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I writing a small (relatively) application on haskell in academic purpose. I'm implementing a Huffman compression, based on this code .

My variant of this code is here and it uses lazy bytestrings. When I implemented RLE compression everything was smooth, because it process the input stream in one step. But Huffman process it twice and as a result I have an evaluated bytestring stored in memory, which is bad for a big files (but for relatively small files it allocates too much space in heap too). That is not only my suspicion, because profiling also shows that most of the heap eaten by bytestring allocation.

Also I seriallizing a stream length in file, and it also may cause the full bytestring loading in memory. Is there any simple way to say ghc be kindly and re-evaluate stream several times?

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Adaptive Huffman Coding only needs a single pass. – ephemient Feb 16 '11 at 15:00
Nice, but in fact its my task to implement Huffman compression in two pass way. I choose a haskell for it because I'm trying to learn this language and as usual knowledge comes with practice. – kravitz Feb 16 '11 at 15:50
up vote 4 down vote accepted

Instead of passing a bytestring to the encoder, you can pass something that computes a bytestring, then explicitly recompute the value each time you need it.

compress :: ST s ByteString -> ST s ByteString
compress makeInput = do
  len      <- (return $!) . ByteString.length =<< makeInput
  codebook <- (return $!) . makeCodebook      =<< makeInput
  return . encode len codebook                =<< makeInput

compressIO :: IO ByteString -> IO ByteString
compressIO m = stToIO (compress (unsafeIOToST m))

The parameter to compress should actually compute the value. Simply wrapping a value with return won't work. Also, each call to makeInput must actually have its result evaluated, else there will remain a lazy, un-evaluated copy of the input in memory when the input is recomputed.

The usual approach, as barsoap said, is to just compress one block at a time.

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I like your idea, but I can't implement it due to type mismatch complains, that expected IO ByteString, but inferred is ST s ByteString. It happens in a lines with (=<<) operator. Excuse me that I am so nube in haskell :) – kravitz Feb 16 '11 at 15:39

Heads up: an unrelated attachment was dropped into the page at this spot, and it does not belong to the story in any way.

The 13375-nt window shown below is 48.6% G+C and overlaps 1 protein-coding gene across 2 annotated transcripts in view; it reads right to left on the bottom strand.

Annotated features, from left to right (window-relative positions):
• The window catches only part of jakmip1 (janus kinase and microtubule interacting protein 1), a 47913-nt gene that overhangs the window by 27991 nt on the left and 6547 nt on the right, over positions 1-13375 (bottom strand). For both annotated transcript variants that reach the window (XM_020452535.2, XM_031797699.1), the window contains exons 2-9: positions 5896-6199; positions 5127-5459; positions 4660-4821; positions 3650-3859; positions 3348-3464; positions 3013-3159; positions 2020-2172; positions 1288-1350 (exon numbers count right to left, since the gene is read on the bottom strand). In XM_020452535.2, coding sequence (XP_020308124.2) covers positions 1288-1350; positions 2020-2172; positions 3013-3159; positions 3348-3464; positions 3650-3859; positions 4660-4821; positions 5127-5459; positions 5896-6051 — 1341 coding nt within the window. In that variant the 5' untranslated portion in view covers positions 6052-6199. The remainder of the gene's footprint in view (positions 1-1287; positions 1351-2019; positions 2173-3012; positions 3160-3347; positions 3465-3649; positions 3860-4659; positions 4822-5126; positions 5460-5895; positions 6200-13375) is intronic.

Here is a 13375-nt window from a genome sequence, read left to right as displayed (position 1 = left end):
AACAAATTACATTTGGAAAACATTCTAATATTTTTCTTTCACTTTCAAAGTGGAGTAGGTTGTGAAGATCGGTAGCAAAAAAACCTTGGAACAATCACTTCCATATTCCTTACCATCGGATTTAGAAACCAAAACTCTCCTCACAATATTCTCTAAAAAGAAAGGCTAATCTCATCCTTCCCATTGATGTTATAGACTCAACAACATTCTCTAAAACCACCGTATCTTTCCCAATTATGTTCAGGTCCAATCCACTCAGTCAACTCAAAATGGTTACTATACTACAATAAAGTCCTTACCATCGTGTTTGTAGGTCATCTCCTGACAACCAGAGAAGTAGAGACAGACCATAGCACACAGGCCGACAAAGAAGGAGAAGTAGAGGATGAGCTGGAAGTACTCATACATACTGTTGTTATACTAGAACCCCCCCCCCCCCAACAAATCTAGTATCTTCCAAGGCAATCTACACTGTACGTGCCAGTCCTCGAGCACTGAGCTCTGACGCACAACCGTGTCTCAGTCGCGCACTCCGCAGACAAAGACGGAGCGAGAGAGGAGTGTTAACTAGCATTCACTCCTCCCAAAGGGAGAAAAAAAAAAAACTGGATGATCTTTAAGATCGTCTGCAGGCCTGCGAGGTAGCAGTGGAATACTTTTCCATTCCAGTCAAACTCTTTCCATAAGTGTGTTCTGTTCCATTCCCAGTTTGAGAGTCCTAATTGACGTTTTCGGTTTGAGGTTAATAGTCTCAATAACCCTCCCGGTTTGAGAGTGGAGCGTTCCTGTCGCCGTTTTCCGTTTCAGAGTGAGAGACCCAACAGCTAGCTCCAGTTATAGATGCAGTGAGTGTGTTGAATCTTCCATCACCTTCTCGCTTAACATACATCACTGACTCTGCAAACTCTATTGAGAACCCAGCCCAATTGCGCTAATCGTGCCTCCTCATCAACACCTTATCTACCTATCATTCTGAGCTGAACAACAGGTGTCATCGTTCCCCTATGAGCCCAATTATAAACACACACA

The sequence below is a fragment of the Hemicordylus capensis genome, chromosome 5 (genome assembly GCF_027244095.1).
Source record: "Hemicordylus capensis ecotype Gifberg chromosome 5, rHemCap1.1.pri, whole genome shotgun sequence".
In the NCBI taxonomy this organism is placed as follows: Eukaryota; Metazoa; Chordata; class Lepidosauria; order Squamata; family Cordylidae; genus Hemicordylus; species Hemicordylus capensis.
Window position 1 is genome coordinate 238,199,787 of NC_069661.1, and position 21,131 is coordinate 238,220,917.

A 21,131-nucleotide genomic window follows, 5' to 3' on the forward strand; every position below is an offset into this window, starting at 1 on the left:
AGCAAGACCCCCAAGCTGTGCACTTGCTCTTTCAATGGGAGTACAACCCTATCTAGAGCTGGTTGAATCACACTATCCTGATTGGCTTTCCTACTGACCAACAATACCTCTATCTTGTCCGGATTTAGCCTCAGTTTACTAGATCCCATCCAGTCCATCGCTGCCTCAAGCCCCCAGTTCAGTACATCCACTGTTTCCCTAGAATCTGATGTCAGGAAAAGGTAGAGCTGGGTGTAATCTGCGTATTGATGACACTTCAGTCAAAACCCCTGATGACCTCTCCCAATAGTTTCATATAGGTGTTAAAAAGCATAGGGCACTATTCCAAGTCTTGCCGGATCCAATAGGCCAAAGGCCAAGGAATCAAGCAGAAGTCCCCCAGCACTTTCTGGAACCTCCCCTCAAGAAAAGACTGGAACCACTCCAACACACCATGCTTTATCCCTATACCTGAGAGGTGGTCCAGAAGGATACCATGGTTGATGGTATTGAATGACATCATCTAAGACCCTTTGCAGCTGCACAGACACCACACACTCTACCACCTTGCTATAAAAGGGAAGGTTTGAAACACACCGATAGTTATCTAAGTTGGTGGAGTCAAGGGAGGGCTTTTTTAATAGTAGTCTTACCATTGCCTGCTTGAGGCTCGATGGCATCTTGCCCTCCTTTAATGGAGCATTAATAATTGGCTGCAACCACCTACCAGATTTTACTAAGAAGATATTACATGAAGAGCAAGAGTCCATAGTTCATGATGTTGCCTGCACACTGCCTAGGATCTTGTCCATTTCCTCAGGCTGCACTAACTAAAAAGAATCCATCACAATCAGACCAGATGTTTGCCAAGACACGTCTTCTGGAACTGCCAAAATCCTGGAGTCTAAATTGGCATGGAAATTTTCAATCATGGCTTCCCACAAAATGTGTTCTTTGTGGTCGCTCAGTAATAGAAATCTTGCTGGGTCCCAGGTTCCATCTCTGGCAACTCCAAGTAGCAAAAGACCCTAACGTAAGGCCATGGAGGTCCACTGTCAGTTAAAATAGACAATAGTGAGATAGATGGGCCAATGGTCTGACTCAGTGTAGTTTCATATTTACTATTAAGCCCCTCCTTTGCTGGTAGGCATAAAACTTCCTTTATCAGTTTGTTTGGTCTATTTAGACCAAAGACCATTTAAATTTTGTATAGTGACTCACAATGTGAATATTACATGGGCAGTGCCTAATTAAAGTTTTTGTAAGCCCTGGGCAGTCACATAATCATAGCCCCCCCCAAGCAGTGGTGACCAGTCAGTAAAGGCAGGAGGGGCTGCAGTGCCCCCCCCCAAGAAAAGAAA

@kravitz Ah, I didn't notice that 'evaluate' only works in IO. I changed 'evaluate' to (return $!), which can run in ST. – Heatsink Feb 16 '11 at 17:02
@Heatsink Is it enough if I pass a Data.ByteString.Lazy.readFile name to compress IO ? Because memory consumption is still huge (1.5G for 10M file) – kravitz Feb 16 '11 at 23:24
@kravitz That should be sufficient. If it is still using too much space, the best approach is to profile ( with -hd to learn what data is occupying memory, and -hr to learn what function is retaining the data. – Heatsink Feb 17 '11 at 2:14
@Heatsink the most of the data are Chunks (from which the lazy ByteStrings consist), and the function that retains most of the data is compress (that written in same manner you advised) – kravitz Feb 17 '11 at 9:27

The usual approach when (Huffmann-)compressing, as one can't get around processing the input twice, once to collect the probability distribution, and once to do the actual compressing, is to chunk up the input into blocks and compress each separately. While that still eats memory, it only eats, maximally, a constant amount.

That said, you might want to have a look at bytestring-mmap, though that won't work with standard input, sockets, and other file descriptors that aren't backed by a file system which supports mmap.

You can also re-read the bytestring from file (again, provided you're not receiving it from anything pipe-like) after collecting the probability distribution, but that will still make your code bail out on say 1TB files.

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